-19,000 + 19,000 + 10,000 – 9,000 â€“ 990 = 10
The calculation above was the response a fourth grader provided when asked to create a mathematical sentence with â€œ10â€ in it.
The fourth graderâ€™s response was given to my wife a few years ago when she visited that studentâ€™s classroom. My wife teaches at Fresno State and, as an education professor with an emphasis in elementary math, she delights in participating with kids in their classroom. For her, working with fourth graders and helping teachers learn how children learn is far more joy-filled than spending time on a university committee.
Often, when we get home in the evening, weâ€™ll talk about what happened in each of our days.
â€œWhatâ€™d you do today?â€
And so I learned about a fourth grader who confidently used negative numbers in a problem. That little “-” before the 19,000 excited my wife. Negative can be positive! The student understood the complexity of numbers. Numbers are negative and positive and there are myriad ways to solve problems. Wow!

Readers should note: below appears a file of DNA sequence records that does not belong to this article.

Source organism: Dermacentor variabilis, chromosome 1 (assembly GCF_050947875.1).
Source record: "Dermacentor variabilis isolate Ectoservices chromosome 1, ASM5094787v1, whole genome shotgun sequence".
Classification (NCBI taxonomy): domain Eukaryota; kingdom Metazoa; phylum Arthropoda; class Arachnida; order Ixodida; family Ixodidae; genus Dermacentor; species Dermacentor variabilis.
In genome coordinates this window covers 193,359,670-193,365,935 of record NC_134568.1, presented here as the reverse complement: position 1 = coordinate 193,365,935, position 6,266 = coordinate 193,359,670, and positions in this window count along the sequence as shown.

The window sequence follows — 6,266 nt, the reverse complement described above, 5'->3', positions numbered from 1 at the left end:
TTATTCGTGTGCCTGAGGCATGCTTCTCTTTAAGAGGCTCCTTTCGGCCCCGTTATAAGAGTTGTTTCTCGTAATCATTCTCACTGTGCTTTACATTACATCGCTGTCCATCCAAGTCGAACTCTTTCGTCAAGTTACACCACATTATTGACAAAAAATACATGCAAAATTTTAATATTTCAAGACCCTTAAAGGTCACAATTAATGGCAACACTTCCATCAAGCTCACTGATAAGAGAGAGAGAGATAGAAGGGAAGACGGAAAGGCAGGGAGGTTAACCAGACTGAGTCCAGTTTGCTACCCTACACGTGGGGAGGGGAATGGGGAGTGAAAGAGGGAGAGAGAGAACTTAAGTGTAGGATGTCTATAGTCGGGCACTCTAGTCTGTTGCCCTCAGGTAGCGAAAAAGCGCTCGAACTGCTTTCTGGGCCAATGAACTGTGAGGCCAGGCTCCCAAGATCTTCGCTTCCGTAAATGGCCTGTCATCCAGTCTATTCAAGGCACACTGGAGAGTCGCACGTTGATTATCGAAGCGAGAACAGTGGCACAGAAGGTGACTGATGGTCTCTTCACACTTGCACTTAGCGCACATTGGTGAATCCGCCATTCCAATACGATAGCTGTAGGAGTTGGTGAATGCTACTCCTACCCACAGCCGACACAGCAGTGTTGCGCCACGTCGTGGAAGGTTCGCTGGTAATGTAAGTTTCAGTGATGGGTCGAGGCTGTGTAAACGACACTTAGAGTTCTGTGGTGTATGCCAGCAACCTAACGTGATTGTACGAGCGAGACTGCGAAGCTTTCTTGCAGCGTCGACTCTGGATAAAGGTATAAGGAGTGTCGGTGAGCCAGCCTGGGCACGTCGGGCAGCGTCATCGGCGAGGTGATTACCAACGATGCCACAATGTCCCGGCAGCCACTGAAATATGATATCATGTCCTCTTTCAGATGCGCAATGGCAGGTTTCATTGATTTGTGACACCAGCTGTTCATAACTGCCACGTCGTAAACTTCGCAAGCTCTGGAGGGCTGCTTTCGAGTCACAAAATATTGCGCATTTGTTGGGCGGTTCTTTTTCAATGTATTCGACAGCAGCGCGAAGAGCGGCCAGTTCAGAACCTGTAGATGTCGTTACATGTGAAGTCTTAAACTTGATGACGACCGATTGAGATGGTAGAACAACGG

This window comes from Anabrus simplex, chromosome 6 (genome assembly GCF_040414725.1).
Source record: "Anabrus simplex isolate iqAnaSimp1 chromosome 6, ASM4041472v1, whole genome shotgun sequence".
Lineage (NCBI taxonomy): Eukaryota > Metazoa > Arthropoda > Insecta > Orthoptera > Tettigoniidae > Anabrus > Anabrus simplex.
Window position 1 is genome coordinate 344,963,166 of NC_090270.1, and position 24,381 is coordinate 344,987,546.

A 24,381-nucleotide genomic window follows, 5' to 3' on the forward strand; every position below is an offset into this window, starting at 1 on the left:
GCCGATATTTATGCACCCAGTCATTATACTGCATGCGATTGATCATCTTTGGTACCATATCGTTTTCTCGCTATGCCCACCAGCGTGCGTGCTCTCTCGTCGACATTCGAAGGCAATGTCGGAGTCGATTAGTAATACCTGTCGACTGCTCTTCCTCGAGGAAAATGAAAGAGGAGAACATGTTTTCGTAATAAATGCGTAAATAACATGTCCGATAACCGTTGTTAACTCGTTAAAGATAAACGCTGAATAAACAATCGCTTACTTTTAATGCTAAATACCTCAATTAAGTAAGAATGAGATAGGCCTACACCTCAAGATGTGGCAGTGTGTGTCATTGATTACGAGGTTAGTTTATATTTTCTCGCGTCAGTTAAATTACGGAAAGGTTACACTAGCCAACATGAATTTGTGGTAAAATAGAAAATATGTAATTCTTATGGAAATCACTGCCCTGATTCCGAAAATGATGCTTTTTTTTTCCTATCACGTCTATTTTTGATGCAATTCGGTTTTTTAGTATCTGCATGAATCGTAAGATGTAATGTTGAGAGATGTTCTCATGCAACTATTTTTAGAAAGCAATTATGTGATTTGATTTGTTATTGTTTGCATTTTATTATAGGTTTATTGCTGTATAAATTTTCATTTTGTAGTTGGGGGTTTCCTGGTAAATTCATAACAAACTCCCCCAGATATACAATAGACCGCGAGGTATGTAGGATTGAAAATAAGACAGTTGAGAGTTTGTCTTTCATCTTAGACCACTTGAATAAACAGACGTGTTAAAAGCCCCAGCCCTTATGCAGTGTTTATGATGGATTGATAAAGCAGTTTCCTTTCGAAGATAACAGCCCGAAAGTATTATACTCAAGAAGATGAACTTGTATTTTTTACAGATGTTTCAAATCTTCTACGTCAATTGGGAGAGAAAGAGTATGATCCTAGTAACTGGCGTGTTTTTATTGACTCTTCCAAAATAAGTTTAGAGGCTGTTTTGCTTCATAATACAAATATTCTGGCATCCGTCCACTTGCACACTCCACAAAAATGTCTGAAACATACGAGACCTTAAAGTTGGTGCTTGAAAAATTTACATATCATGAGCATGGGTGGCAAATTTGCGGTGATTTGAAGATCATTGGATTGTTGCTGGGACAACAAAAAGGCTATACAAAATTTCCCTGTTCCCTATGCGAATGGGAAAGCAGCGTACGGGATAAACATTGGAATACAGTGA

â€œWhatâ€™d you do today?â€ My wife asked me.
This was when I served a church . . .
My day had been spent in a hospitalâ€™s intensive care unit, with a woman in our congregation near death. On the prior day, her â€œplugs were pulled,â€ and death, whether it would take minutes or days, was not far away.
My wife had been in a classroom with childrenâ€™s hands waving over their heads: â€œLet me try an answer!!â€
Iâ€™d been surrounded by medical machines and white-coated doctors.
One of the dying womanâ€™s sons was there. The decision to remove her life support had been made by him in consultation with physicians and other members of the family. Close, beloved friends were present. Throughout the day, though she was categorized as â€œnon-responsive,â€ friends held her hands, hymns were sung, and prayersâ€”spoken and silentâ€”were shared.
No one in the hospital said, or probably thought, â€œWow!â€
And yet, I believe there were more similarities with my wifeâ€™s day to mine than differences. Continue reading →